Chapter Three The First Grief Phase; Early Grief - Robert Zucker

Chapter Three The First Grief Phase; Early Grief - Robert Zucker (PDF)

2022 • 10 Pages • 83.52 KB • English
Posted July 01, 2022 • Submitted by Superman

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Summary of Chapter Three The First Grief Phase; Early Grief - Robert Zucker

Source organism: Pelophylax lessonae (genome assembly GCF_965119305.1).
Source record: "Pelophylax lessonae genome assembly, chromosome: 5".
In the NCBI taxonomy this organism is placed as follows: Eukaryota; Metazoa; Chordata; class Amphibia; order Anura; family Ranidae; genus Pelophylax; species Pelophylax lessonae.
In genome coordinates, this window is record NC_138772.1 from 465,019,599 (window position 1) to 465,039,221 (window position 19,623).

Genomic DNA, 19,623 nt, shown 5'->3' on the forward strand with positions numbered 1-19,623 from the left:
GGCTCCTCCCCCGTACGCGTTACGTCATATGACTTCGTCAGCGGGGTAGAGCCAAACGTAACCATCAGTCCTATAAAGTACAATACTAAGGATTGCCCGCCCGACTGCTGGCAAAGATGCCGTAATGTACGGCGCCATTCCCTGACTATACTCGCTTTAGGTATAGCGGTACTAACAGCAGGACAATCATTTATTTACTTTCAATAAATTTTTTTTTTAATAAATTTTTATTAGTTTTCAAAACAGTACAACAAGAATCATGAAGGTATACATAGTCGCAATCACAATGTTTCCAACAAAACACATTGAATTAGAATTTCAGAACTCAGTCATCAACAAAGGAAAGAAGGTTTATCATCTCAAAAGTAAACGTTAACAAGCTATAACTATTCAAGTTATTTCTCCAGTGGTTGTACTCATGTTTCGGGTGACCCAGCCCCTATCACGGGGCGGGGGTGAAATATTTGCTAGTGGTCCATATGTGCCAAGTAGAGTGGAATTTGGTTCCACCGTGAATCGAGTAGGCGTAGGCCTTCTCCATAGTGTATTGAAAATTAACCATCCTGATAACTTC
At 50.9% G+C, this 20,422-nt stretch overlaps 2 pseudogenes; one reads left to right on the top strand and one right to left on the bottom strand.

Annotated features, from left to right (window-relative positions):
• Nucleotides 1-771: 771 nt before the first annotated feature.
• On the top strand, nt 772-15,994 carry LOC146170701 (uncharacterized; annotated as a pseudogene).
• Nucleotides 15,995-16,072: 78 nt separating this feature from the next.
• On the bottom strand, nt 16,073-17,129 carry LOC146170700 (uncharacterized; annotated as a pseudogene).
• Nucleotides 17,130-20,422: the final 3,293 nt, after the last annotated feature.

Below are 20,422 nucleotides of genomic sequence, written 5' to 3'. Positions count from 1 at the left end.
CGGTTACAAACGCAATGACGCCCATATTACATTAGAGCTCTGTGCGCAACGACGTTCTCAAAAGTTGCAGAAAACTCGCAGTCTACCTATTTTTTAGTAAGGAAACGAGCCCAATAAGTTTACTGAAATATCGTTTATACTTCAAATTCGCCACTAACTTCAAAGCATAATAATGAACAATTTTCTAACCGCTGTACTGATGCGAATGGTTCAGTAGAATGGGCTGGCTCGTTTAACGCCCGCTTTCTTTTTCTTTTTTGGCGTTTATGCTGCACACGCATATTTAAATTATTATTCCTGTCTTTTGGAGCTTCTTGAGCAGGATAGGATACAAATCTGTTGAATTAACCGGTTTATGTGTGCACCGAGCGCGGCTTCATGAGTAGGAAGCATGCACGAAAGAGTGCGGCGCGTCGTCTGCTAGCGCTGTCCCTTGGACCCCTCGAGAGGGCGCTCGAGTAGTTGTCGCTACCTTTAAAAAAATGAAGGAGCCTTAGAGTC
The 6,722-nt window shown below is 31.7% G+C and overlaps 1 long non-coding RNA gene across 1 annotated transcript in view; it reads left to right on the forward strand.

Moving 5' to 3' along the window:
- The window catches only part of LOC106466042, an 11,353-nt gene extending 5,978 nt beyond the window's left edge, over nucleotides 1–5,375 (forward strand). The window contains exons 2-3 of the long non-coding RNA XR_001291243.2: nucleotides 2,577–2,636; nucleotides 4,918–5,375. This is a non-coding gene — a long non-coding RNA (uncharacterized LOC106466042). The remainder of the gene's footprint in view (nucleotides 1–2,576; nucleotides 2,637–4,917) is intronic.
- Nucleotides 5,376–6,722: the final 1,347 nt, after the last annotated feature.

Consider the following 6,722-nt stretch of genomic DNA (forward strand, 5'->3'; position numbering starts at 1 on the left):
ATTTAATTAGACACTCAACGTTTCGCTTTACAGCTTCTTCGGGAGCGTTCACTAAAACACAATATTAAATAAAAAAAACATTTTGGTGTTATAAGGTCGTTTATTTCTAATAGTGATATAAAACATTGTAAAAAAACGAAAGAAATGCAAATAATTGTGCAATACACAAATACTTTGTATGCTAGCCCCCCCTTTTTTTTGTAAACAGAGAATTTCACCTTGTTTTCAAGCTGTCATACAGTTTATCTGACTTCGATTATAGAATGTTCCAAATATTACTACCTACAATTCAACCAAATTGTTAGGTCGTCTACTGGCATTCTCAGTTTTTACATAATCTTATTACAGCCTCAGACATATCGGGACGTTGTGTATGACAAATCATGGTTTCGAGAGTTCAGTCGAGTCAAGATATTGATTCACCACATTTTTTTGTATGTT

Chapter Three The First Grief Phase: Early Grief Whether a death is sudden or anticipated, we often start out grieving in a state of shock. Even with time to get ready, deal with unfinished business and say good- bye, we’re often left unprepared for the absolute finality of death itself. This profoundly disconcerting period, called Early Grief, is a time when we’re struggling to face what seems absolutely unthinkable. This chapter will address three common reactions during Early Grief: Denial of Fact, Anxiety and Numbness. Denial of Fact Grief can be crazy making. While you do know that a death has occurred, on some level you still don’t believe it is true. We typically begin grieving with a shout of denial: “No! This is impossible. It can’t be true!” You may find yourself in this sort of state of absolute, irrational disbelief. The time frame of Early Grief varies, and sometimes, as in the example below, extraordinary circumstances may entrap us in this early response period for a long, long time. During a morning break at one of my seminars, a woman shared with me that she had been struggling with a kind of immobilizing disbelief for three years. When I asked her what had happened, she explained that both her husband and her son had been murdered three years earlier. Understandably, the trauma of two violent and shocking deaths followed by the drama of a prolonged and public trial kept her in a state of denial longer than most of us ever have to endure. Only after the trials associated with the deaths of her husband and son were over could she finally move beyond Early Grief. Later in this book we’ll examine challenges that families face when deaths are traumatic or violent. More typically denial of fact lasts hours, days, or sometimes months during the phase of early grief. This is normal and is often a very effective way of managing the news when something terrible has happened. Denial during Early Grief manifests itself in various ways. For instance, it would be normal to find yourself dialing your loved one’s phone number, thinking you see him in a crowd of people, or believing you hear her car pull into the driveway. You may also wonder if you are in the middle of some sort of bad dream and imagine that when you finally awake you’ll return to the world you once knew. Perhaps the reason so many of us experience denial in Early Grief is because we need time to grasp the immensity of the loss in our lives. To take it all in at once would be too difficult, so denial allows us to look at what has happened in small, more palatable doses. However, denial does become problematic if it starts interfering with some of the normal challenges that you face during Early Grief. For instance, there are usually a slew of decisions to make and actions you need to take: choosing a funeral home, deciding whether to bury or cremate your loved one, and designing funeral or memorial services, to name a few. After denial kicks in, it sometimes becomes difficult to move into this more active, decision-making mode typically required of us in Early Grief. If you are feel immobilized, it is important to remember that you don’t have to do everything alone—that there is often no better time than now to lean on your loved ones. As you move in and out of denial during Early Grief, consider calling on trusted family members and dear friends to assist you on your journey. Time and time again I’ve seen grievers start to take necessary action steps during early grief once their family and friends have joined them on the journey. There are times, however, when extraordinary circumstances separate you from those you need and love. For instance, you may be far from home as you face your loss; or, perhaps, a disaster has scattered your friends and family and left you and your child to face your loss alone. If circumstances make it difficult or impossible for you to connect with the people you would otherwise count on for support, then I urge you to contact a hospice in your area and request their support services. Hospices are committed to bringing people together during early grief, regardless of whether or not they cared for your loved ones. Hospice bereavement support services are typically free, and bereavement coordinators and volunteers are available to help you. Here’s how hospice support can make a difference. In Biloxi, Mississippi, a hospice team invited me to facilitate support groups after Hurricanes Katrina and Rita had devastated their city. As I toured the city, I saw homeless people roaming barren streets where houses and stores once stood. A large tent city had formed amidst the ruins in one downtown neighborhood. Thousands of residents were separated from loved ones and many survivors of the storms were scattered for hundreds, even thousands of miles. The entire city was grieving, but those who established some semblance of a community connection fared much better than those who did not. In one support group that I facilitated, all group members were homeless, dealing with deaths and a whole range of other serious losses. They huddled together in a church parlor and shared their stories. A retired minister and his wife had recently re-located from Portland, Oregon to build their dream house in Biloxi. Their house had washed away in the storm. Now they were strangers in a city in ruins. They were impatient with one another and angry with God for their misfortune. A young married couple was trying to make the best of their new makeshift home, a tiny, claustrophobic FEMA trailer standing alongside the foundation of the washed-away structure that was once their house. A friend had just died, struck by a collapsed beam at his home. They had no family, and none of their other friends remained in Biloxi. Before Katrina, the husband was physically disabled with a back injury and his wife suffered with debilitating anxiety, but they had always found work “under the table” and could make ends meet. Now they were penniless. “All we have now,” she said to the group, “is our love for each other.” It didn’t seem enough to them, and they were desperate. A Vietnam veteran and his Cambodian wife had worked for many years together at a large casino now demolished in the storm. He told the group how, as the water in their home rose rapidly, he tied his wife onto his back and swam out through a window onto dry land. While swimming to safety, they saw their neighbor floating dead in the water. During the group his wife recalled how long ago in Cambodia her home there had been destroyed in a typhoon and many loved ones had died. Now, in America, she was frightened, homeless and bereaved once again. A single woman could barely speak. She described how the debilitating flashbacks of death and destruction she was suffering interfered with her ability to concentrate at work. She feared she would be fired from her job. An elderly African-American woman was the last to speak. She told how she’d always been proud of her self-reliance, especially since her husband’s death a year earlier. Now she was living alone in a tent outside her demolished home, depressed and physically exhausted. Her children, displaced by the storm and living in Houston, were trying to hold their own families together. They were too far away to help their mother in Biloxi, and she was ashamed of herself for needing them. After everyone had shared their stories, there was silence. Then the disabled young man sitting with his wife rose from his chair and walked over to the older African American woman. He reached out to her and gently wrapped his arms around her. Everyone stood up to join them in a long and silent group embrace. A new community had been formed. Later, cell phone numbers were exchanged and plans were made to meet again. You don’t have to remain isolated. Like the group members in Biloxi, if your normal support network is unavailable to you at the moment, Hospice and other community resources can help you muster up the strength you’ll need right now to face the reality of your loss. In Appendices B and C of this book you’ll learn how to find hospice and other bereavement supports near where you live. Anxiety High Anxiety often occurs alongside denial. When I worked with doctors and nurses delivering bad news in the Emergency Room and ICUs of a large medical center, I saw all sorts of anxiety reactions. I remember walking with a physician into the waiting room outside the pediatric ICU to tell a completely unsuspecting woman, only one hour after her son had been admitted to the hospital with “just a fever,” that her son was dead. Her disbelief and terror were palpable. She started to scream, and with remarkable strength, lifted heavy wooden tables and chairs over her head and threw them around the room. A wise nurse called the woman’s husband, who rushed over to the hospital. He found the doctor and me in a corner, nervously eyeing his wife, who was still out of control. Approaching her calmly, he waited until their eyes met. Then a deep, guttural groan emanated from them as they embraced, dropped to the floor, and wept together. Not every grieving person acts out violently, but all of us have intense feelings that can be just as paralyzing and intimidating. Some other common reactions during early grief include deep sadness, fear, confusion, forgetfulness, fatigue, irritability, longing and loneliness. In addition, you may have one or many of the following symptoms: you find that you lack energy, have headaches, backaches, muscle tremors, dizziness, digestive problems, tightness in your chest or throat, and are more sensitive than usual to noises in your environment. Appetite changes and erratic sleep are also common reactions in early grief. Think of these reactions as your emotional and physical responses to an unthinkable circumstance in your life. They are all normal reactions. Grief is exhausting and very hard work and you have only just begun to grasp the magnitude of what has happened. Numbness For some people, the reaction is delayed. Numbness sometimes comes very soon after learning of a death. While this is normal, you may feel odd and uncomfortable as you realize your own absence of any emotions. In two examples below, early grievers were disturbed that they seemed to have no feeling reactions. They found it helpful, though, to learn that numbness is normal and feelings would emerge in their own time. At the deathbed of her husband, one woman whispered to me in a small, child-like voice, “I feel nothing. What am I supposed to feel now?” I told her that it was OK not to have any feelings at all, and that some feelings might show up a little later on. A few weeks later when we spoke on the phone, she told me that for the first several days after leaving the hospital, she clung to my words because they helped her feel more normal and begin to trust herself. At a bereavement seminar, a participant recalled that for the first year after her husband’s death she had no feelings at all, and that still, even ten years later, she was ashamed and felt inadequate as a widow, even though many feelings had surfaced after the one-year anniversary of her husband’s death. Like the woman I met in the ICU, she revealed that it was a relief just knowing that she was not nearly as odd as she felt she was and that her feelings were normal. If you are feeling numb right now, take comfort in knowing that this is a common way of processing our losses early on. Be patient. Sometimes numbness might occur a little later on during Early Grief, after a period of intense feeling. This is also quite common, and is often followed by a rather shocking re-surfacing of deep pain bursting forth, seemingly out of the numbness. Some refer to this rather disconcerting yet normal phenomenon as “the calm before the storm.” In the anecdote below, Joan was able to sense that some painful reactions are coming soon. My client, Joan, started working with me after her eight-year-old daughter died of Leukemia. While she had many intense early feelings, about four months into our work together, she reported noticing an absence of any feelings at all. I’ll never forget what she said to me during a session: “I don’t know what it is, but I can feel something changing. This numbness is only temporary, I’m sure. I can’t quite describe it, but I just know it is going to be extremely difficult and intense when the feelings come back, as if I were sticking my finger into an electric socket!” Most of us don’t have Joan’s sixth sense. In fact, most grievers are alarmed by the second storm of grief that Joan felt coming. Try to remember that while it is easy for numbness to lull you into believing that your grief has ended and that the worst of your grief is over, your grief will probably reappear in full force. Later in Part Three, we’ll explore this Second Storm of Grief that typically follows Early Grief. For now, take comfort in knowing that a delayed reaction and numbness in Early Grief are quite common. Perhaps they provide ways that enable you to take your loss in small, more palatable doses. Whether your reactions have been overwhelming, hidden, or something in between, remember to trust that your feelings will emerge at the right time for you. In summary, denial, anxiety and numbness often come with the territory when grief is new. If this been your experience, consider the following suggestions of what to do when your grief is very new. Reach Out to Others Grief can be immobilizing, especially when it is new, so start gathering your support network. Right now you need friends, family, or other support people close by to help you face what is happening and take necessary action. Cultivate Your Strengths As you face the unthinkable, you might lose sight of your unique strengths. It is normal to be unsure about whether or not you have what it would take to really handle what has happened to you. Ask someone you trust, someone who really knows you, to remind you how you’ve faced adversity well in the past. Gather your spiritual resources. For some, this means turning to a trusted clergy person or having a conversation with a hospital chaplain. For others, it may involve listening to inspirational music, practicing meditation, or watching the sunrise and sunset. Do small tasks that can be completed with success. Even doing the laundry or mending something that needs to be fixed can leave you with a sense of competence and accomplishment. Grapple With Your Anxiety Have you felt this way before? If so, how did you cope then? What did you learn about anxiety that can help you now? There are many effective ways to deal with anxiety. I often think of coping strategies for anxiety on a continuum, from meditation to medication. Certainly medication can be an effective way to manage overwhelming anxiety, but you might also consider guided relaxation tapes, meditation, prayer, listening to soothing music, taking a warm bath and physical exercise. Have a conversation with a trusted friend or professional about various anxiety reducing strategies. Once you have begun to meet the challenges of your own early grief, you will be better prepared to start helping your youngster understand the meaning and the cause of the death that has touched your lives. The next chapter will explore how to walk with your child during Early Grief.